A Cardiff University study has found that removing indoor mold improves the symptoms of people with asthma.

According to an organization named Asthma UK (a charity dedicated to improving the health and well-being of the 5.2 million people in the UK whose lives are affected by asthma), the prevalence of asthma in Wales is among the highest in the world, with 260,000 people receiving treatment for their asthma with the rate of hospital admissions for adults 12% more than anywhere else in the UK.

Researchers in the Cardiff University’s School of Medicine asked patients with asthma living in two areas of South Wales if they noticed mold growing inside their houses, which was then confirmed by a trained observer. In half of the houses with mold (chosen at random), the mold was removed (using a fungicidal wash to kill any remaining mould) and ventilation was improved by means of a fan in the loft. In the other houses, mold removal was delayed for 12 months.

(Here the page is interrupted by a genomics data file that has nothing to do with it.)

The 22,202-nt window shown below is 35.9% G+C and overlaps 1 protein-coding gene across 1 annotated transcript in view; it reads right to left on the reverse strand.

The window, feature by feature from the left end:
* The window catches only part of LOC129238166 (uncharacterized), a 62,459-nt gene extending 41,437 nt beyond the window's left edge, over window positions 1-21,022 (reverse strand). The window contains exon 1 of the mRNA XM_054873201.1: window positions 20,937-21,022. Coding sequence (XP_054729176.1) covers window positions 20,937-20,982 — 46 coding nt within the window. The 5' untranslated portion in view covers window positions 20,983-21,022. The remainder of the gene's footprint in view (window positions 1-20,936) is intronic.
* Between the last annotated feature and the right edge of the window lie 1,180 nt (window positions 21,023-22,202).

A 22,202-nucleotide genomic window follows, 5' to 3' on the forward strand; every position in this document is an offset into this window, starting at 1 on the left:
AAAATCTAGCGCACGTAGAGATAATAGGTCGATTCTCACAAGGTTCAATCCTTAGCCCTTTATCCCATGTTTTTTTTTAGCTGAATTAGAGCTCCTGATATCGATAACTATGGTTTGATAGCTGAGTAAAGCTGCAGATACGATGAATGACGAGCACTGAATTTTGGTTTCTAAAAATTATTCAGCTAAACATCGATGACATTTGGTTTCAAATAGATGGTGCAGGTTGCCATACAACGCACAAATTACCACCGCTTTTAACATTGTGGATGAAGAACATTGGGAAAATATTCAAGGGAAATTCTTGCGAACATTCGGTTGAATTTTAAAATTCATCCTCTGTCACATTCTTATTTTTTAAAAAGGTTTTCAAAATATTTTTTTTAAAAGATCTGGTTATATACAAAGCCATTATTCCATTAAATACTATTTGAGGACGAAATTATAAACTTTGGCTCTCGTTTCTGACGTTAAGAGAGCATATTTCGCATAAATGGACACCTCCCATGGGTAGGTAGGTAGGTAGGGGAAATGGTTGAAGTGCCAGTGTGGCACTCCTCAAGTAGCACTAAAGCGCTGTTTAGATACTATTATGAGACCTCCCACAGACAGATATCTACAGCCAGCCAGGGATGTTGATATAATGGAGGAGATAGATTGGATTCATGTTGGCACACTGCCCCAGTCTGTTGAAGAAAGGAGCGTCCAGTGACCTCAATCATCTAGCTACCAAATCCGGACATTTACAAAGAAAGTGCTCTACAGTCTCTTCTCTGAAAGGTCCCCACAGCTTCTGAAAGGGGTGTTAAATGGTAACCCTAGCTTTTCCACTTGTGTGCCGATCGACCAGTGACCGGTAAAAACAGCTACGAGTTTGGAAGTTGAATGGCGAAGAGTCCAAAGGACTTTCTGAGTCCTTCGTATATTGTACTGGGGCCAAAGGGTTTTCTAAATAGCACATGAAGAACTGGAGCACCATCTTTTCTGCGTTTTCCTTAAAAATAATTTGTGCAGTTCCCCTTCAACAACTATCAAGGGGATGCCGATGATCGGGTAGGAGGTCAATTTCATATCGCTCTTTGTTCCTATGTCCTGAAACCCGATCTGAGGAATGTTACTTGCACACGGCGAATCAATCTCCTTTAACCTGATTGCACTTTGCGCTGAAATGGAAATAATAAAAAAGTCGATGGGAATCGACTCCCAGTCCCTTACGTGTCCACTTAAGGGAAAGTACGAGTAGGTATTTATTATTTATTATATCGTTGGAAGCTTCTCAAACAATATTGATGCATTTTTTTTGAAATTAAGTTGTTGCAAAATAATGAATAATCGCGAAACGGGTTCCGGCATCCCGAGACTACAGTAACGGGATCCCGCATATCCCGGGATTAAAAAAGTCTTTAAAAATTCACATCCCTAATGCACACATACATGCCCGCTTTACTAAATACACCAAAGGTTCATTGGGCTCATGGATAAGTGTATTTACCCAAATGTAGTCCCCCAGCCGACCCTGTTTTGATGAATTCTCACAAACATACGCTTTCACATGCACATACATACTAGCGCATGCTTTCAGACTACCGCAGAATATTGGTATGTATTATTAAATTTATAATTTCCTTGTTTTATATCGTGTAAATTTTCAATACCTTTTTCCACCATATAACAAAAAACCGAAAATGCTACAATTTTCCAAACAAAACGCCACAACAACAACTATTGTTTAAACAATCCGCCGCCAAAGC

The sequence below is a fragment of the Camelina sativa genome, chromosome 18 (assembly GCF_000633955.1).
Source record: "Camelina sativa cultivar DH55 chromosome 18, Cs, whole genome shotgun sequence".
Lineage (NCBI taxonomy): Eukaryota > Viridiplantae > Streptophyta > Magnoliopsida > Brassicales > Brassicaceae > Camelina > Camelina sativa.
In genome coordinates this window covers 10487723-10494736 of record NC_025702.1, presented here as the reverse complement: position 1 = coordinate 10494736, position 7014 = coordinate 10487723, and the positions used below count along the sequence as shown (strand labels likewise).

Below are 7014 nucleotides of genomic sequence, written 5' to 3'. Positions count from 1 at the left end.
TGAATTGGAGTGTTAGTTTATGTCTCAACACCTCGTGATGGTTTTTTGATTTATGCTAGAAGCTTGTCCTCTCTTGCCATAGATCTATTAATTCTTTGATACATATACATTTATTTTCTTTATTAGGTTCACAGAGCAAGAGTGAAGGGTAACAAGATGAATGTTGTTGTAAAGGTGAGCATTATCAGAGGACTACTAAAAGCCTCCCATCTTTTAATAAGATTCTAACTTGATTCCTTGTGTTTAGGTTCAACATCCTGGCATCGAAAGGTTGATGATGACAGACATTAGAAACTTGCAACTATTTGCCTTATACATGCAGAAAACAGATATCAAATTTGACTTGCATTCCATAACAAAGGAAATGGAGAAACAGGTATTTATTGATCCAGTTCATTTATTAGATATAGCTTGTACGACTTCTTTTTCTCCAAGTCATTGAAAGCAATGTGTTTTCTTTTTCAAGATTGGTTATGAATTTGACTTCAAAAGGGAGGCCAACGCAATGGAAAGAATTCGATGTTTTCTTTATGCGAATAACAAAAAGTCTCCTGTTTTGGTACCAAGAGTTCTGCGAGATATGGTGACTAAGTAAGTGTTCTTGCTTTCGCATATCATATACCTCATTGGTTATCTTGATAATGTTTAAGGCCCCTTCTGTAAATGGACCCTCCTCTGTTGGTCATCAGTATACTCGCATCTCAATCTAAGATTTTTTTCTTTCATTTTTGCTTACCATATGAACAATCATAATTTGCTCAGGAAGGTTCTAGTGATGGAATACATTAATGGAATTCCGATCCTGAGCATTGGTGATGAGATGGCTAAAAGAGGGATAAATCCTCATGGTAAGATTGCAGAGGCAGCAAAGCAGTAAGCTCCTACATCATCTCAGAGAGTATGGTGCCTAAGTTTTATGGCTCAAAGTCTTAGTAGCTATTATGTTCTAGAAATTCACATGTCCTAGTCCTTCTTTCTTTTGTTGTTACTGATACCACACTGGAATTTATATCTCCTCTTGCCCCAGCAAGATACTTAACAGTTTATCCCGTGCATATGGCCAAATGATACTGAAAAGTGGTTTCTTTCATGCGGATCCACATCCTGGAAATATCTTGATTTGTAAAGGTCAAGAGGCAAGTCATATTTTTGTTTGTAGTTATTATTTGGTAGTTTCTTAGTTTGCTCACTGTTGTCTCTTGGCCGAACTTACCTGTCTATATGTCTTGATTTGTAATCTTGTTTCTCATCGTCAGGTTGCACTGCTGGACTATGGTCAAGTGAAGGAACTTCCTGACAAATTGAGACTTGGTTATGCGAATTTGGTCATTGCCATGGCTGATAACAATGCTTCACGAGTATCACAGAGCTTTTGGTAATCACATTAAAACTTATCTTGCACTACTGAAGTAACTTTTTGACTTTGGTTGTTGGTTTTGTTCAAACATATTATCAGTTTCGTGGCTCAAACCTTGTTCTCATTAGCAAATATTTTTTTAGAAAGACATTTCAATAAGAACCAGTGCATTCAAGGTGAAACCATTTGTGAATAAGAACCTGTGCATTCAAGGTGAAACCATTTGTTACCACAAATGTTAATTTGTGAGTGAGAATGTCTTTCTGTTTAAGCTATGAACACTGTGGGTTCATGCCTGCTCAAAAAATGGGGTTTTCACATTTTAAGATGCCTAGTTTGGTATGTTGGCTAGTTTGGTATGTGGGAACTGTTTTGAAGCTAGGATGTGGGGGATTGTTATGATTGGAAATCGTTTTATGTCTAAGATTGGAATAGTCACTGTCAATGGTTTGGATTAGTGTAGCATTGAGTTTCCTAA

Dr Michael Burr, the School of Medicine's department of primary care and public health, said: "In the houses where mold was removed, the symptoms of asthma improved and the use of inhalers decreased more than in the other houses. Removing mold also led to improvements in other symptoms: sneezing, runny or blocked noses, and itchy, watery eyes.

"There was no clear effect on measurements of breathing, but this may have been because patients used their inhalers as needed so that they could always breathe freely."

Jenny Versnel, Asthma UK's executive director of research and policy, said: "The publication of this study adds to the increasing bank of research that indoor mold may have a link with asthma, however, more work is needed in this area before definitive conclusions can be drawn.

"Research into this area does, however, highlight the importance of keeping your house dry and well ventilated. This can reduce exposure to certain asthma triggers such as mold spores which are found in damp places."

The study was funded by the charity Asthma UK, the Medical Research Council, and the Wales Office of Research and Development. The research is published in the September edition of the medical journal Thorax.  

Note: This story has been adapted from a news release issued by Cardiff University.